Among the more eminent were E M Forster, John Maynard Keynes and Virginia Woolf. FB's long suffering readers will be thinking to themselves - this is just the point when FB points out that this Group is overrated because there is no cricketer among them. He will say that he has scrutinised at length the works of JM Keynes and while he may well have been right about the consequences of the Treaty of Versailles, he presents nothing to guide the faltering batter's attempts to deal with leg-spin bowling.
FB is disappointed that his handful of followers think he is so predictable, for the Bloomsbury set did contain a cricketer of real potential as these charming photographs confirm..
|Virginia Woolf standing up to her brother|
|Virginia Woolf's forward defensive|
Even worse was that at that time there was no structure of women's cricket for her to develop in - and she had to give herself to lesser pursuits such as novel writing. Men could play cricket all day everyday, but not men. Her feminism was confirmed and she was associated with the Suffragettist 'Nets for Women' campaign.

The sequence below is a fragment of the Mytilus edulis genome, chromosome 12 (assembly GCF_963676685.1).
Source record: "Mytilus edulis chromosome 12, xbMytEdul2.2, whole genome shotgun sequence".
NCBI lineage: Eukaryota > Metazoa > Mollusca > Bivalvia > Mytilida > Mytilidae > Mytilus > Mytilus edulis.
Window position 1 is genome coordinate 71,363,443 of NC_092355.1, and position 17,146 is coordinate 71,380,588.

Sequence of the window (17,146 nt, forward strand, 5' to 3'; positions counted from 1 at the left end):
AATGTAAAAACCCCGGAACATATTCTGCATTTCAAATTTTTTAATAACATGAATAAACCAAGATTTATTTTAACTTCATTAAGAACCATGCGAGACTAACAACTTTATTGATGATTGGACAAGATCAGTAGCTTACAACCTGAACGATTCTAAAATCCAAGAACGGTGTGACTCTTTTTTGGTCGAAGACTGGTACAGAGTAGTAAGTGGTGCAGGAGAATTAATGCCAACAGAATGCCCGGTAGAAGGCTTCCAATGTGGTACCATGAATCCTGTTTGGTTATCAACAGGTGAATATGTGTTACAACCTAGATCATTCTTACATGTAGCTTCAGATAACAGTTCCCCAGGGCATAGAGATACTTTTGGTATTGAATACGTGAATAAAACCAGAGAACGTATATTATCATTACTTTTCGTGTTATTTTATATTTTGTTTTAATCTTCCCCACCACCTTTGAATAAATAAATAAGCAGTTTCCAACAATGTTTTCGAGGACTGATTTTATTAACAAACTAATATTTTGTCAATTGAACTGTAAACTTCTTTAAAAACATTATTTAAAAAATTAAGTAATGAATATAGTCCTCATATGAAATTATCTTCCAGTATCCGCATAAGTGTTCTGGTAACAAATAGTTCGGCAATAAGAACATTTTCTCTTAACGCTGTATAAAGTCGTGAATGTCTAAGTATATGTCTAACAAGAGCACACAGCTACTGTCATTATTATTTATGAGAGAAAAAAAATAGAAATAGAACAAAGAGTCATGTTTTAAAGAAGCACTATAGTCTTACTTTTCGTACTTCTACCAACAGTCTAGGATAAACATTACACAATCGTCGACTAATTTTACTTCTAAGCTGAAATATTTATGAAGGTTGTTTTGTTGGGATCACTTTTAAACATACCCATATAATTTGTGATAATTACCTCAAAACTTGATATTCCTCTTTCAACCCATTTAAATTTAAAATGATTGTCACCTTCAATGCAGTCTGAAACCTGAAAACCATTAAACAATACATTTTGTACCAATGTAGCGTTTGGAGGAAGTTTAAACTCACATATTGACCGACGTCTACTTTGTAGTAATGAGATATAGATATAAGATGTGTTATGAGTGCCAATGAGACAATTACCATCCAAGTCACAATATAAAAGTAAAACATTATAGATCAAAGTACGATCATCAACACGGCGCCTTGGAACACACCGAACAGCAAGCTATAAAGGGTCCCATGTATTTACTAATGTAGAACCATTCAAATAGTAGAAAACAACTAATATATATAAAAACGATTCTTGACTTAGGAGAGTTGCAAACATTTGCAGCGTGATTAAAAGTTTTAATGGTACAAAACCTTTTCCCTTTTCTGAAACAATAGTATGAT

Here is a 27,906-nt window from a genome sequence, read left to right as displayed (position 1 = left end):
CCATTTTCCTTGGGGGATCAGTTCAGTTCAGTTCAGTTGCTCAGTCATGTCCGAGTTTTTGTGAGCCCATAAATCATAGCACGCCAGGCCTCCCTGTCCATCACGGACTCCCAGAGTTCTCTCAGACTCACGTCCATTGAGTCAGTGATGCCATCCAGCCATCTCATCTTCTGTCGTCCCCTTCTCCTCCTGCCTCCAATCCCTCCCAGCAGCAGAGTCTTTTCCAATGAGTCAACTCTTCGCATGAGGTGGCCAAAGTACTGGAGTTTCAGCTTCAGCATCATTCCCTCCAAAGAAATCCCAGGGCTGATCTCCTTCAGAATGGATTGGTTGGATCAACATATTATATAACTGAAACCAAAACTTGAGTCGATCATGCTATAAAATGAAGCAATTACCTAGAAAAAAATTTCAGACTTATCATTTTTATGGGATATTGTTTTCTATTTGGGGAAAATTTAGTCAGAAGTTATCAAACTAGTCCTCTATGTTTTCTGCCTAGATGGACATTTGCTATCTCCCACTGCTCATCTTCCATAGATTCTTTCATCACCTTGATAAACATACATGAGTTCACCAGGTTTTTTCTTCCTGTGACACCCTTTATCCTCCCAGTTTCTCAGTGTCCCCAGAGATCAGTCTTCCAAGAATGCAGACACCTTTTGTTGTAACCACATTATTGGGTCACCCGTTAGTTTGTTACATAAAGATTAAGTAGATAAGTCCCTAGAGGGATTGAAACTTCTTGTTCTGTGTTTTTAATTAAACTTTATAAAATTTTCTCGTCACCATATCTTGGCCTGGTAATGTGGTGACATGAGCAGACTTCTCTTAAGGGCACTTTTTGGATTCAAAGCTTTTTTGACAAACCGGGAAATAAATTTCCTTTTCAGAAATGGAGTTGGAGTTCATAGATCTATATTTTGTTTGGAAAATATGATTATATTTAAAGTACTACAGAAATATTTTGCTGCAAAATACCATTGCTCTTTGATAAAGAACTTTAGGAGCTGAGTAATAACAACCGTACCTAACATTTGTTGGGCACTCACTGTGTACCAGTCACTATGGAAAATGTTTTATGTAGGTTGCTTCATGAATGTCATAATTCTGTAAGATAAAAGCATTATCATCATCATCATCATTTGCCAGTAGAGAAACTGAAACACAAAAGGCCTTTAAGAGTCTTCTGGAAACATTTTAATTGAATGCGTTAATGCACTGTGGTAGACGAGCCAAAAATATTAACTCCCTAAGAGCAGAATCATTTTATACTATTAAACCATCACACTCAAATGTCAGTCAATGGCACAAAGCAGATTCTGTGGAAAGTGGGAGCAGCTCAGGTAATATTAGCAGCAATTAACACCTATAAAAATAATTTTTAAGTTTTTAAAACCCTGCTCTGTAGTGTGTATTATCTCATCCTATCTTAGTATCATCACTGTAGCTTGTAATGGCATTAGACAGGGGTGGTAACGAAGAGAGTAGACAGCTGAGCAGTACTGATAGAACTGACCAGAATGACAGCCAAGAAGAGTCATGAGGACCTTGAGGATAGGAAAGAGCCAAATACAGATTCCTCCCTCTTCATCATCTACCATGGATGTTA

This identity crisis tortured her everyday life and found rich expression in her literary work - her novel Mrs Dalloway in particular contains many references to cricket, its place in English society and how its enduring values survived the trauma of the First World War.
'Cricket is no mere game,' she writes in Mrs Dalloway. 'Cricket is important.'
VW is clearly a man after FB's heart.
And so it seems appropriate that Wisden is now published by the Bloomsbury Publishing Group, even if it has yet properly to honour Virginia Woolf between its yellow covers.
|Virginia Woolf - a man after FB's own heart|